Since its inception, Zionism’s central focus has been on the life that Jews could build in the place where our nation was born. The thriving and modern Israel of today – which is unrecognizable from the country that I grew up in during the 1980s – is increasingly broadening the nature of the Zionist dream.
Based on research conducted by Impact: NPO, a wide-ranging report recently released by Masa Israel Journey – where I serve as CEO – sheds light on a powerful trend: Just as global Jewish communities were vital in building a Jewish state during the 20th century, Israel will be vital for sustaining Jewish life outside of the country in the 21st century.
Masa offers young Jewish adults ages 16 to 35 the opportunity to participate in long-term, immersive programs in Israel where they can live like a local while working, studying, teaching, or volunteering on fellowships that range from a few months to a year in duration.
The report, based on an Impact: NPO survey of over 2,400 Jewish-American young adults, indicates that these programs are powerfully impactful for Fellows, and the Jewish communities to which they return as alumni.
Compared with their peers with similar backgrounds, Masa alumni are significantly more likely to live a deeply engaged Jewish life, be strongly connected to and advocate for Israel, and be devoted supporters of their local Jewish communities.
What’s perhaps most exciting is that the Masa experience is extraordinarily impactful on those young Jews who have been somewhat or totally disengaged from Jewish life before coming to the Jewish state.
The study provides a side-by-side analysis of three categories of young Jewish adults: those who experienced Israel like a local on long-term fellowships, those who attended short-term programs under one month, and those who have never been to Israel.
Long-term Masa alumni
LONG-TERM Masa alumni are more than twice as likely to say that being Jewish is an important part of their lives than individuals who have never been to Israel (80% vs. 36%). The numbers support a similar narrative regarding professional and career development.
Among full-time workers, one in five long-term Masa alumni works for a Jewish organization, four times the rate of short-term participants. Just imagine the impact on college students when they meet Jewish professionals who spent up to a year authentically living in Israel, especially on a campus with greater anti-Israel activity.
Such was the case with Charlene Green. Despite feeling disconnected from her Jewish roots before her long-term Israel program, she made it her mission to nurture the “part of my Jewish soul that blossomed in Israel.”
Now, as director of Changemaker Growth and Experience at the Jewish Federations of North America, Green plays a vital role in cultivating the Jewish community for millions. She attributes her lifelong work as a Jewish professional to her long-term Masa program.
The effect long-term immersive programs have on the Jewish nonprofit and educational world tells a bigger story. Masa alumni are confident, eager to grow, and proud of their Jewish identities. Amy Herman joined a Masa leadership summit at age 21 and is now in a senior management role at a technology company.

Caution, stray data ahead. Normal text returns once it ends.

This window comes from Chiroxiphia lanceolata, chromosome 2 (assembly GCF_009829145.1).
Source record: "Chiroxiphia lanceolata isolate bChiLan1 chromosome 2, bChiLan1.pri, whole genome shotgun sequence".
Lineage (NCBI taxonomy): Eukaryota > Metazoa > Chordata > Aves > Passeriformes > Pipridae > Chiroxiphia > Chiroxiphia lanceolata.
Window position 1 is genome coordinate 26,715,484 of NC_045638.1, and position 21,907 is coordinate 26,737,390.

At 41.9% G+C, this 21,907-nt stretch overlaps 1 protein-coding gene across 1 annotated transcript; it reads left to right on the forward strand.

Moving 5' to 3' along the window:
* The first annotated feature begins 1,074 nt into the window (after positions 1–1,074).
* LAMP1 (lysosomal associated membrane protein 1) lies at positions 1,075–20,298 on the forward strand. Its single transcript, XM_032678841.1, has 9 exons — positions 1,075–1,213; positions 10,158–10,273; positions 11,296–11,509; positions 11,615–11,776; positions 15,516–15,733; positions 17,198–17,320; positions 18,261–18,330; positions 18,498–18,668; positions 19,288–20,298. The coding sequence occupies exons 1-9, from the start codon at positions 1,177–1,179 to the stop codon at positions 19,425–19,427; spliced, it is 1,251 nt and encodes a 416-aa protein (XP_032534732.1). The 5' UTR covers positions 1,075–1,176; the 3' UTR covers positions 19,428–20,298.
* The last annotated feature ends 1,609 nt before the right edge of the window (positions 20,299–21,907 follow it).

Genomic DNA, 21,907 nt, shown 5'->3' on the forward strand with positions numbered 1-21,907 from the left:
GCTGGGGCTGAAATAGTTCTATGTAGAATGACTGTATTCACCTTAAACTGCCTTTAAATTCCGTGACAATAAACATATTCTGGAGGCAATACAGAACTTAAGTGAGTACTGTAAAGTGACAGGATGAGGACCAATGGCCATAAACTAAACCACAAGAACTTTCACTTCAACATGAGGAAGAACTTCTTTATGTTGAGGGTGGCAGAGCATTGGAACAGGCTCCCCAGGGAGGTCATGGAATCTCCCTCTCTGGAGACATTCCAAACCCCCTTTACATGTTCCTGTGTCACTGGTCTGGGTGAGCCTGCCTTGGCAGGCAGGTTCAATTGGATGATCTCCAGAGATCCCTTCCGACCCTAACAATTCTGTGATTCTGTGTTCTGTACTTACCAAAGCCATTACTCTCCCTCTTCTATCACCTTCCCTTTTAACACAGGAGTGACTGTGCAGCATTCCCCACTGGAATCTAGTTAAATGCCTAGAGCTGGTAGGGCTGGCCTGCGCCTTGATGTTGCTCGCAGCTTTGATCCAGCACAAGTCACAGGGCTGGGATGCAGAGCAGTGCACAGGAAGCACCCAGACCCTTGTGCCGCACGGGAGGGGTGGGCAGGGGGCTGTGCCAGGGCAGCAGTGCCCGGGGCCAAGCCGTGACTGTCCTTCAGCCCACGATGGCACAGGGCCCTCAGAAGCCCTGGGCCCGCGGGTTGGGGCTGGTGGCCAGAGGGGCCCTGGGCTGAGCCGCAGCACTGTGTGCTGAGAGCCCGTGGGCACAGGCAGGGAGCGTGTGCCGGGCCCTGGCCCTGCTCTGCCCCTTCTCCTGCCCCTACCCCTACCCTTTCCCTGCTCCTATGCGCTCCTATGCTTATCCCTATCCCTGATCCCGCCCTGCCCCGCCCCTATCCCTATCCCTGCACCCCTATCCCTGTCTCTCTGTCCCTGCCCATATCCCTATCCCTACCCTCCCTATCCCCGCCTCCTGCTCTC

Individuals like Herman are part of the 40% of long-term alumni who believe others would very likely describe them as leaders, a figure which jumps to 52% for those who regularly participated in Masa Leadership Summits.
Hundreds of Masa Fellows are selected each year to participate in these summits to develop their leadership capabilities through plenaries, group activities and workshops – one of the many ways Masa invests in the future of Jewish leadership. Overall, 72% of Masa alumni strongly believe their programs helped them grow as individuals.
IMMERSIVE PROGRAMMING also dispels common misconceptions that Israel is a burden on the Jewish community. While Israel is viewed as a divisive topic in many Jewish communities in North America today, our data shows that it doesn’t have to be this way. Long-term programs actually encourage greater support for Israel and deeper connections to Israelis and Jews around the world.
Most Masa alumni follow news about Israel in the media, with two-thirds strongly agreeing that they are concerned about growing anti-Israel sentiments in the US.
Fewer than half of respondents from the no-trip group said the same – just 25% and 38%, respectively. Masa alumni are also more comfortable sharing their opinions about Israel than their no-trip peers (42% vs. 28%) and are far more likely to strongly agree that Israel influences their Jewish identity (55% vs. 19%).
After being surrounded by Israelis at work, school and in their daily lives, 59% of Masa alumni strongly agree that they feel a strong connection to the Israeli people. More than just a fondness for the land, the forces that bind them with Israel are based on personal connections. They are deep, long-lasting and highly influential on behavior.
Armed with the tools for a lifetime of impact, Masa alumni also represent the future of Jewish philanthropy.
Randomly select any Masa alum, and there’s a good chance they regularly donate to Jewish-related charities or causes – 45% to be exact. To put this to proper scale, there are potentially tens of thousands of Fellows- turned-philanthropists whose patronage within the Jewish world is a direct result of Israel immersion.
With high rates of philanthropy, Jewish communal involvement, Israeli advocacy and leadership, Masa alumni become essential parts of the Jewish world after their long-term programs. I’ve long believed in the power of Israel to be a transformative tool for Jewish engagement.
Not only does this new data bring statistical backing to this belief, but it goes much further – showing that Israel is essential to sustaining global Jewry and securing a strong Jewish future.
The writer is the chief executive officer of Masa Israel Journey.